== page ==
Angels appear throughout the Bible as ministering Spirits. The Synoptic birth accounts show that angels have been involved with Jesus from the very beginning. Mark gives us a glimpse into the presence of angels assisting Jesus in his time of testing. Luke has a similar story in Luke 2:43 as Jesus prays on the Mount of Olives. The book of Revelation is our best study of angels, showing that the angels are devoted to the worship of the Son of God. Mark is not trying to present Jesus as unique. The book of Acts makes it clear that angels are involved with the early Christians and are involved with us as well. Having said that, the Bible discourages interest in angels on the level we are seeing it today. Most cults and even many orthodox Christians cross the line in fascination with angels into something dangerously idolatrous. Much false information about angels is transmitted through the New Age movement and other spiritual counterfeits. We should be grateful for the ministry of angels, but not seek to invoke it or manipulate it. Angels do their business without our assistance or applause.
The temptation of Jesus is a precious truth for those of us who believe Jesus is the Word made flesh. It gives us confidence in our Lord, but it also gives us confidence that he can help us in our time of testing. Those who are not Christians will always listen to this part of scripture. The testing of Jesus makes him appealing to a world that has heard too many sermons that place Jesus above it all. While the sad portrayal of Jesus in The Last Temptation of Christ completly abandons the picture of Jesus in the Bible, it does show that this is a good place to start in showing what it means that God knows us as we are and still loves us.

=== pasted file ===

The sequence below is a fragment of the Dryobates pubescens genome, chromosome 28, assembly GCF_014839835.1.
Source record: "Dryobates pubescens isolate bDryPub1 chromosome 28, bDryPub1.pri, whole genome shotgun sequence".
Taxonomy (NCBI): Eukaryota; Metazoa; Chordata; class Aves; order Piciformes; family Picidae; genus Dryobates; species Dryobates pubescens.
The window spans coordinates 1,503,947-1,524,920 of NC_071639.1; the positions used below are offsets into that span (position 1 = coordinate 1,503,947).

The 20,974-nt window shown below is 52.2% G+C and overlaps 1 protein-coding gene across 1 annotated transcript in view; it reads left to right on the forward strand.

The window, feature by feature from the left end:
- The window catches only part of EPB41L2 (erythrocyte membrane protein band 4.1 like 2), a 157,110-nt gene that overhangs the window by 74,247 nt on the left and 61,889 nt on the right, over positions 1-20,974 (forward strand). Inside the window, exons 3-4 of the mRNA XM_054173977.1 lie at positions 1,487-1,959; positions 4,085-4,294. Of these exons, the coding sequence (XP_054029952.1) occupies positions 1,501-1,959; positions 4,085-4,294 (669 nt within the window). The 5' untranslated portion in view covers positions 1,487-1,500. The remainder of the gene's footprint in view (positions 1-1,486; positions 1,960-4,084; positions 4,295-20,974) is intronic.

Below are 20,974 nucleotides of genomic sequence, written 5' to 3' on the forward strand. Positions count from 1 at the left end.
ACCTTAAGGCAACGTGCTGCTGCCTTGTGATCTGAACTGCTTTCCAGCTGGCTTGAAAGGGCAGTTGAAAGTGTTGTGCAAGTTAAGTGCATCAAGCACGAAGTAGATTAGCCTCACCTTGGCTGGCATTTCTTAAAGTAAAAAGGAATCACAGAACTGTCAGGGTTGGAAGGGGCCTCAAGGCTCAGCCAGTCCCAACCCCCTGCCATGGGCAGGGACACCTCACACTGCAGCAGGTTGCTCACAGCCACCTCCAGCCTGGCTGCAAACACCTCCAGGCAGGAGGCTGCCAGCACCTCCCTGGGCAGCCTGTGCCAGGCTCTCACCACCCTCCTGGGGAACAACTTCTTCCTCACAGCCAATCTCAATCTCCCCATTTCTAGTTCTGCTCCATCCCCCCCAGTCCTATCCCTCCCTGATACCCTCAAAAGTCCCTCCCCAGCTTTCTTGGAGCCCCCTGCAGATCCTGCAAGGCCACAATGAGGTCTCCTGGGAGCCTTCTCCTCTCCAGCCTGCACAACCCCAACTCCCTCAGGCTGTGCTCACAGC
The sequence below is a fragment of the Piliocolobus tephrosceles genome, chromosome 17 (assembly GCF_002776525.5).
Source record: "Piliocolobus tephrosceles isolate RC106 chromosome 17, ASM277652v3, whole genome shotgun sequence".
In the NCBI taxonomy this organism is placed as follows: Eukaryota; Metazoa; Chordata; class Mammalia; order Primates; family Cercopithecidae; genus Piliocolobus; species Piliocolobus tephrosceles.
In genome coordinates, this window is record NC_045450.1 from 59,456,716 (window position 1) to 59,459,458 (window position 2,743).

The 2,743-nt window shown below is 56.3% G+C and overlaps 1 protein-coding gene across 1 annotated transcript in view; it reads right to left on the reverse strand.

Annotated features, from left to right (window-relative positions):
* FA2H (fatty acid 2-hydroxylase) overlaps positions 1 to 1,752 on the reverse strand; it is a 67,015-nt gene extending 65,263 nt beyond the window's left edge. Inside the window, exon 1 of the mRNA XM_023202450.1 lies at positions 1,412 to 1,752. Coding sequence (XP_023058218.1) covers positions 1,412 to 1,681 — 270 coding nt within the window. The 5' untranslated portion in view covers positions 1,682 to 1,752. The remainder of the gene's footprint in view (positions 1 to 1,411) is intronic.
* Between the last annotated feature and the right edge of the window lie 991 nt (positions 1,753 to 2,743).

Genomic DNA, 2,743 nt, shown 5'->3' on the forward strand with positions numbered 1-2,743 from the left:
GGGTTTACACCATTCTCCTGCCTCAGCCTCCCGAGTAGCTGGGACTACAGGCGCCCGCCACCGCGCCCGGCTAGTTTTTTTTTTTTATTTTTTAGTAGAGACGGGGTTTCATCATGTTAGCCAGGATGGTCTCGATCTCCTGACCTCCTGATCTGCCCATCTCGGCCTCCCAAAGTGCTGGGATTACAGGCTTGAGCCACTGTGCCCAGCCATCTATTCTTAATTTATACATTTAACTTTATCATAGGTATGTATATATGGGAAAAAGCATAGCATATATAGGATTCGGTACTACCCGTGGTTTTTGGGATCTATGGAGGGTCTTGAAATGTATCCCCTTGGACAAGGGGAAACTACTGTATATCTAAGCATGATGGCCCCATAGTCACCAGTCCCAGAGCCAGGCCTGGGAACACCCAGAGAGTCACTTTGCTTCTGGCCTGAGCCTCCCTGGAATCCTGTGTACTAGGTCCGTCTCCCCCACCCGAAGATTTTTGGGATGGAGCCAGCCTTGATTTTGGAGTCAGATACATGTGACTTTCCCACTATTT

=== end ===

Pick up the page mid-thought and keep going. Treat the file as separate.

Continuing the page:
1. Have you ever been taken from a time of great blessing to a time of great testing? Did you blame the devil or submit to God?
2. Why do we need the Holy Spirit to lead and direct us?
3. In The Last Temptation of Christ, Martin Scorcase showed Jesus wrestling with sexual desire. Is this blasphemous or accurate?
4. What temptation of your own does it help to know Jesus has experienced?
5. Why is there so much interest in the occult but such skepticism towards the existence of the Devil?
6. Many non-Christians believe Christians are never tempted. Where would they get such an impression?
7. How is Jesus the Second Adam?
8. What is the proper Christian attitude towards angels?
9. Without reference to the other Gospels, what sort of temptations would Satan have used on Jesus?
10. If Jesus defeated Satan in his temptation and at the cross, why do we still have to deal with him?
Recommended Resource: The Good News According to Mark by Eduard Schweizer. Everyone won’t appreciate his theology or ideas on inspiration, but this Swiss scholar makes more connections within scripture than anyone I have ever read. A great commentary for preachers.